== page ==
Several years ago, I made a trip to Disneyland. I remember wondering how a commercial enterprise such as Walt Disney Co. could print paper money, called "Disney Dollars," on an equal exchange rate for US Dollars and have tourists lining up to buy the "funny money" as souvenirs.
The colorful paper dollars made available to patrons at "The Happiest Place on Earth" in Anaheim, CA, and at its oversized sister park in Orlando, FL, featured Disneyis well-known characters. I wondered on that hot summer California day why a sober human being would stand in a long line in ninety degree heat to trade their hard-earned dollars for scraps of multi-colored paper that cost well under one cent to print.
Many of us may have had the fantasy of landing on a before-then unknown tropical island with unspoiled beaches, happy natives, a 24/7 margarita bar, and buying every square inch of the island and the pristine beach from the unsuspecting inhabitants with Parker Bros. Monopoly money. I figured that was the stuff of daydreams and bad Hollywood "B" movies until I saw the clean cut and uniformed park employees at Disneyland happily exchanging Disney Dollars for paper bills duly signed by the Treasurer of the United States of America.
For years since that hot summer day at the Magic Kingdom, I wondered what would compel people to spend their money on Disney Dollars. After all, the same US Dollars could be spent on a Tinker Bell necklace and a cool Pluto watch for my kids, some kind of real souvenir of a day at the Disneyland theme park.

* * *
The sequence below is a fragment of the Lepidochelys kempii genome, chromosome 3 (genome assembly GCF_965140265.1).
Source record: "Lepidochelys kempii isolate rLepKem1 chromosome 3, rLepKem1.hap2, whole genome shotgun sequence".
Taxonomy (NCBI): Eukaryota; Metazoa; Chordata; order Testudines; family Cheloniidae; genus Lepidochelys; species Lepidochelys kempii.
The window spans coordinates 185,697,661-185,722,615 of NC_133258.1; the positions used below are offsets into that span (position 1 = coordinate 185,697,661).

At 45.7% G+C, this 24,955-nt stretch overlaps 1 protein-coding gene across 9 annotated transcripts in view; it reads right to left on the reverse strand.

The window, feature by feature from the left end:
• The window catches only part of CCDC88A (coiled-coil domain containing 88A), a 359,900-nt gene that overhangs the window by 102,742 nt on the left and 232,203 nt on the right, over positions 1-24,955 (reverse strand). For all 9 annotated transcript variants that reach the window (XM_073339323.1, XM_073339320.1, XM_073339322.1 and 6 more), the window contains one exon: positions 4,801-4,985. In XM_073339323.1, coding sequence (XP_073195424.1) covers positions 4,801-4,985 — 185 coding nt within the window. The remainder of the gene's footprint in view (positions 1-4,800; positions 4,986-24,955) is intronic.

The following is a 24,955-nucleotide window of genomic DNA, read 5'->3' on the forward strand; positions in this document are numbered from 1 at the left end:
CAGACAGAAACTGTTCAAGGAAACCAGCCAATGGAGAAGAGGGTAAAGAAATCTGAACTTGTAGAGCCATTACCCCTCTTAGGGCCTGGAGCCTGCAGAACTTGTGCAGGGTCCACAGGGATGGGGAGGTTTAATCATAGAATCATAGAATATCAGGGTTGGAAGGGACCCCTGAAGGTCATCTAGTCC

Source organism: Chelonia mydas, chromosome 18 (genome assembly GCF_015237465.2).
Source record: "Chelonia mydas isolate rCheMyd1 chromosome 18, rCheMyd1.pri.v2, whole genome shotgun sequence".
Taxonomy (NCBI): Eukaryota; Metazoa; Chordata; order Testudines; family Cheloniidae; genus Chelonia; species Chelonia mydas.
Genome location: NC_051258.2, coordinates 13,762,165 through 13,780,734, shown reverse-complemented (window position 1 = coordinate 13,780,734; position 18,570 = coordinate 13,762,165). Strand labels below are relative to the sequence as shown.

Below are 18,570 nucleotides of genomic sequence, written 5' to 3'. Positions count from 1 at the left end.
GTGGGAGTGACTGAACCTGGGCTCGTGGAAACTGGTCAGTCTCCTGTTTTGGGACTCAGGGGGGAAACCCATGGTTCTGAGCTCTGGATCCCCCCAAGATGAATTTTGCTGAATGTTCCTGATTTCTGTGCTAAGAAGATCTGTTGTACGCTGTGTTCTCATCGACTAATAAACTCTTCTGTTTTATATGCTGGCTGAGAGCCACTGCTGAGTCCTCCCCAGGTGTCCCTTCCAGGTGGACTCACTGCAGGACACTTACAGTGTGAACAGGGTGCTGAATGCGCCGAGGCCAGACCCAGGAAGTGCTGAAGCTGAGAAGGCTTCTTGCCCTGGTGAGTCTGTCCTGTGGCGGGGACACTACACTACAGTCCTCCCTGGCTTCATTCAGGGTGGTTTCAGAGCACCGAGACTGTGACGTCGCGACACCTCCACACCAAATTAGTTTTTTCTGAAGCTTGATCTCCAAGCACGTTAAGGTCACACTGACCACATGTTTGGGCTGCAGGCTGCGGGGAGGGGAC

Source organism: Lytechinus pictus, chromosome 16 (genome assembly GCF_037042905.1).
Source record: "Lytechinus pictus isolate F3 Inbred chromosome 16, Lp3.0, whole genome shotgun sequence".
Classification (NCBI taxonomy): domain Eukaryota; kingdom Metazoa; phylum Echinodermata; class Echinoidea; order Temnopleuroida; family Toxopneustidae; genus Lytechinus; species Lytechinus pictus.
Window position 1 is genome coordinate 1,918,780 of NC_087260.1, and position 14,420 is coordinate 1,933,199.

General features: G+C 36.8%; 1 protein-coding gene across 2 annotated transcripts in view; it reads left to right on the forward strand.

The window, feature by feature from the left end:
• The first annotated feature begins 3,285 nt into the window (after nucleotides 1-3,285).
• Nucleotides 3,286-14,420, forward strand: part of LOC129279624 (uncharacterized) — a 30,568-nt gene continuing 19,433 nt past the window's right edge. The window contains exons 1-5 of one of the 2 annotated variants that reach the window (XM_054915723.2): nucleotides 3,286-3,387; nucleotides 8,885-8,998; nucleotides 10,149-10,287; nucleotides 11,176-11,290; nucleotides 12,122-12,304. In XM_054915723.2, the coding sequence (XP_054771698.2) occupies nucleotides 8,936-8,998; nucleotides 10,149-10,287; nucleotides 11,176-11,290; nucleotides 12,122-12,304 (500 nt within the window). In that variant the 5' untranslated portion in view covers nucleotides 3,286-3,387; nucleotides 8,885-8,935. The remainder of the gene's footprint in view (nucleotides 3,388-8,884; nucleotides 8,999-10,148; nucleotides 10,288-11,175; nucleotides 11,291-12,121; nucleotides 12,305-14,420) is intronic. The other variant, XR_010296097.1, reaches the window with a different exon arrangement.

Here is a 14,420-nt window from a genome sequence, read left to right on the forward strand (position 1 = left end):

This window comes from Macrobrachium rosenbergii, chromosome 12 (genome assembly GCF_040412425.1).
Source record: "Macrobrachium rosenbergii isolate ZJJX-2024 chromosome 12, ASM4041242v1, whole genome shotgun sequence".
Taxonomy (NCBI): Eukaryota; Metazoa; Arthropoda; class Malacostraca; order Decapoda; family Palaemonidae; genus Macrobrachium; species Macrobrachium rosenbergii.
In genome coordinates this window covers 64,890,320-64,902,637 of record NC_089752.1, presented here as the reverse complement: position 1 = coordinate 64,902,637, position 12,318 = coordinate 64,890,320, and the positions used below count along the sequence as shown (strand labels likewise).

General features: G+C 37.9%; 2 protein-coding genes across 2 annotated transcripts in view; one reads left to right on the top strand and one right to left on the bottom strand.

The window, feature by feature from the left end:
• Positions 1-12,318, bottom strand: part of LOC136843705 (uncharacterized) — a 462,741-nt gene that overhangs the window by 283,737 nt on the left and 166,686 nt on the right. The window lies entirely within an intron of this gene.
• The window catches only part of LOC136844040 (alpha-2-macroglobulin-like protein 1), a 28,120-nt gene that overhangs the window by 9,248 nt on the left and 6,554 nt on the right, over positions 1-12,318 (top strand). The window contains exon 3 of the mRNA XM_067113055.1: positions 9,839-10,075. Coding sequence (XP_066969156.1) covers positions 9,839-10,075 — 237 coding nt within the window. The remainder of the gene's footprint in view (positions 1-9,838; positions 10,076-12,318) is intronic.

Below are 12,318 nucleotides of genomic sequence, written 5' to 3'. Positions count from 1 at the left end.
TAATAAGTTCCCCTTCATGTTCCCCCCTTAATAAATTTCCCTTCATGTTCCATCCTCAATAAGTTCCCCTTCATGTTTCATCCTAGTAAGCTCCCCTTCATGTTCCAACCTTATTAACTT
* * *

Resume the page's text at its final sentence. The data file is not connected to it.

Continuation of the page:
I wondered about what would compel people to make this exchange until another hot summer day in LA - the day I read about the .Mac announcement. The free iTools account had been changed to a fee-based service. I had come to rely on the free Apple iTools service for the mac.com address and for occasional use of the 10-megabyte remote storage space. After all, it was free and the mac.com address advertised to the world that I was a Mac owner, different from most other Internet users. At first I was a little annoyed that I would have to pay for a before-then free service known as iTools that had now been re-branded as a premium-priced suite of products and services.
Somewhere along the way I picked-up the idea that iTools was supposed to be "free for life." Come to find out, iTools had a very short life indeed! The iTools to .Mac conversion endangered my mac.com persona and endangered the e-mail communication of my kids. In my home we have more Macs than bedrooms and our per capita ownership of Apple laptops is literally one to one. Appleis iTools service was the best way for my kids and I to share one ISP account. I set-up iTools accounts for both of my kids minutes after they unwrapped their iBooks last Christmas.